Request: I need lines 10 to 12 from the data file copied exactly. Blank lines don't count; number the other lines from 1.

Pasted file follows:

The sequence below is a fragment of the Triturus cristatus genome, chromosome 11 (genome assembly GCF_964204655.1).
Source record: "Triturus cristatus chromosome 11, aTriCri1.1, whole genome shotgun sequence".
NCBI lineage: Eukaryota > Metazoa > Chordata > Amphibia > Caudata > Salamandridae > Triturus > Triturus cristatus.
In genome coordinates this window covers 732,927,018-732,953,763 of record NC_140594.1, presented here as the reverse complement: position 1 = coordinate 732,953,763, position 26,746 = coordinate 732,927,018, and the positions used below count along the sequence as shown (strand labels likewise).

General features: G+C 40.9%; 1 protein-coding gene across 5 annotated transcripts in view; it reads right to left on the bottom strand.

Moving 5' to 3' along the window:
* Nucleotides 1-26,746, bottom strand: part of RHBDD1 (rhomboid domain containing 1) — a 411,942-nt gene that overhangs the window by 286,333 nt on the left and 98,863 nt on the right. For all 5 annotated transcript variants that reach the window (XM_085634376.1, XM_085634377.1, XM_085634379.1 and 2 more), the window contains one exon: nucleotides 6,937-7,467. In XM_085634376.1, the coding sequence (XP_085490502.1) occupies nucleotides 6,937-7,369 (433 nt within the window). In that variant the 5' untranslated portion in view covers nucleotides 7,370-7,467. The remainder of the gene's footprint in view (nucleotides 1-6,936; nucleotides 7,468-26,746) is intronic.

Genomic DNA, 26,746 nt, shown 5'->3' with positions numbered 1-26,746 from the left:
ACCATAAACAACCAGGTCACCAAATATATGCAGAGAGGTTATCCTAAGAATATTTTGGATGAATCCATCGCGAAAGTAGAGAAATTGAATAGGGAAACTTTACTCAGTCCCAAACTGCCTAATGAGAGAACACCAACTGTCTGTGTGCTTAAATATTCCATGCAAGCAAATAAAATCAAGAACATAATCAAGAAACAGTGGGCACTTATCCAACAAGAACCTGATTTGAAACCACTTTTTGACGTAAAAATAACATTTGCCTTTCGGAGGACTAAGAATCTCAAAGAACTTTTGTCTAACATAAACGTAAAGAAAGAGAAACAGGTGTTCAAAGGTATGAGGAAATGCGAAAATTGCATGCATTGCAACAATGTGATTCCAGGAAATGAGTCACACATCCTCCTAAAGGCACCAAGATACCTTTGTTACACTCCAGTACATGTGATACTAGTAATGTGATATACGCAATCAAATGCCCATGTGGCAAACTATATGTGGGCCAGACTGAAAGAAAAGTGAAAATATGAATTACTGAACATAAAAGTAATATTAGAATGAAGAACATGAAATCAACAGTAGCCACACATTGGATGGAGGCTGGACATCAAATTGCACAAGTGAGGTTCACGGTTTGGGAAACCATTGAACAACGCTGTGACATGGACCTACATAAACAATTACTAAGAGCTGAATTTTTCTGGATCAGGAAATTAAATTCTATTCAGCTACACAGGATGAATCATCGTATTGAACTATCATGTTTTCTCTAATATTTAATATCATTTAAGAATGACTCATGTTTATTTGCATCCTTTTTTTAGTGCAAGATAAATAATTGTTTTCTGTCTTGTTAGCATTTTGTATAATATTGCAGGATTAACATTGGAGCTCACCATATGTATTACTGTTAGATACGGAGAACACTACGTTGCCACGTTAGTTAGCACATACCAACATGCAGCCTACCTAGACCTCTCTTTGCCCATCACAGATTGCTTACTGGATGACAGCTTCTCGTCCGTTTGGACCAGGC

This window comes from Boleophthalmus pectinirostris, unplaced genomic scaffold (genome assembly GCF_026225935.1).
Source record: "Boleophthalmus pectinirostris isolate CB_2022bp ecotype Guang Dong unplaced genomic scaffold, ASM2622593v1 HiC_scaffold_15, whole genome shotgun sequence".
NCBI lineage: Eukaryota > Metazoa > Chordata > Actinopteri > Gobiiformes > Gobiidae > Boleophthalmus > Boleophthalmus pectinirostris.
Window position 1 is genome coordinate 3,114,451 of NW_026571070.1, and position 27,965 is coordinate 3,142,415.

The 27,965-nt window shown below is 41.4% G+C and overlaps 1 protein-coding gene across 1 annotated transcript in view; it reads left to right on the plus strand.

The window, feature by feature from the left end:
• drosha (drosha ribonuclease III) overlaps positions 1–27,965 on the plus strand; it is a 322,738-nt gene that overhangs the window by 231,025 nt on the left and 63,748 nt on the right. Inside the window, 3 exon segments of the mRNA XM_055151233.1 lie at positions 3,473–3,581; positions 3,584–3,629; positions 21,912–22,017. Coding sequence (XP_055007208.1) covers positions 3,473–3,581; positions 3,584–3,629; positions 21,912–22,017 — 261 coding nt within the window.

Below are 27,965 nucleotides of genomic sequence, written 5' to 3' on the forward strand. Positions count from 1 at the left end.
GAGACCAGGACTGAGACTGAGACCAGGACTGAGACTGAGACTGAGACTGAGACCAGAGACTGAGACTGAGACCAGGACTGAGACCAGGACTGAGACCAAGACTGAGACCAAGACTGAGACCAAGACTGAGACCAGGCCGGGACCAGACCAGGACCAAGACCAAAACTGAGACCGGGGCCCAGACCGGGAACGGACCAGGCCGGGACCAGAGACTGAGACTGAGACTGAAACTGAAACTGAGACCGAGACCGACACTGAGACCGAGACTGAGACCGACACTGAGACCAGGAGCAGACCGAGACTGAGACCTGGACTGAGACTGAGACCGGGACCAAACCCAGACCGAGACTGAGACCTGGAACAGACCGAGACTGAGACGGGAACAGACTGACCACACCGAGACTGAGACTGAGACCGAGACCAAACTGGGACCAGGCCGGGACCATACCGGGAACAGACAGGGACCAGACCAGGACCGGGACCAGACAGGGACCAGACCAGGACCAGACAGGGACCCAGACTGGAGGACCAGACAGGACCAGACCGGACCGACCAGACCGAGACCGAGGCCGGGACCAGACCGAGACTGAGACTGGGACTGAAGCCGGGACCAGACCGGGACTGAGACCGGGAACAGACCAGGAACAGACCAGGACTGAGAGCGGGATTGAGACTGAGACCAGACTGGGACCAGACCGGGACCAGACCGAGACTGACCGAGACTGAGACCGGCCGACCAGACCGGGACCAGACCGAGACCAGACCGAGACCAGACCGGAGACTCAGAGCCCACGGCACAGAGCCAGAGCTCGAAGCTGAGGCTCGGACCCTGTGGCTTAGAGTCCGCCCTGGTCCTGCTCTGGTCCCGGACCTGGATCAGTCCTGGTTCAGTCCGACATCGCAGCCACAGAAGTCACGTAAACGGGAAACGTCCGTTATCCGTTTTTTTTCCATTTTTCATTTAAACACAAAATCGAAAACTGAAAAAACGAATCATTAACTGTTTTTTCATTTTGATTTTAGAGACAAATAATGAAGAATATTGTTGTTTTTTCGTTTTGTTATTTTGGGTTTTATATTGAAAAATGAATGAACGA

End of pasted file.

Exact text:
This window comes from Boleophthalmus pectinirostris, unplaced genomic scaffold (genome assembly GCF_026225935.1).
Source record: "Boleophthalmus pectinirostris isolate CB_2022bp ecotype Guang Dong unplaced genomic scaffold, ASM2622593v1 HiC_scaffold_15, whole genome shotgun sequence".
NCBI lineage: Eukaryota > Metazoa > Chordata > Actinopteri > Gobiiformes > Gobiidae > Boleophthalmus > Boleophthalmus pectinirostris.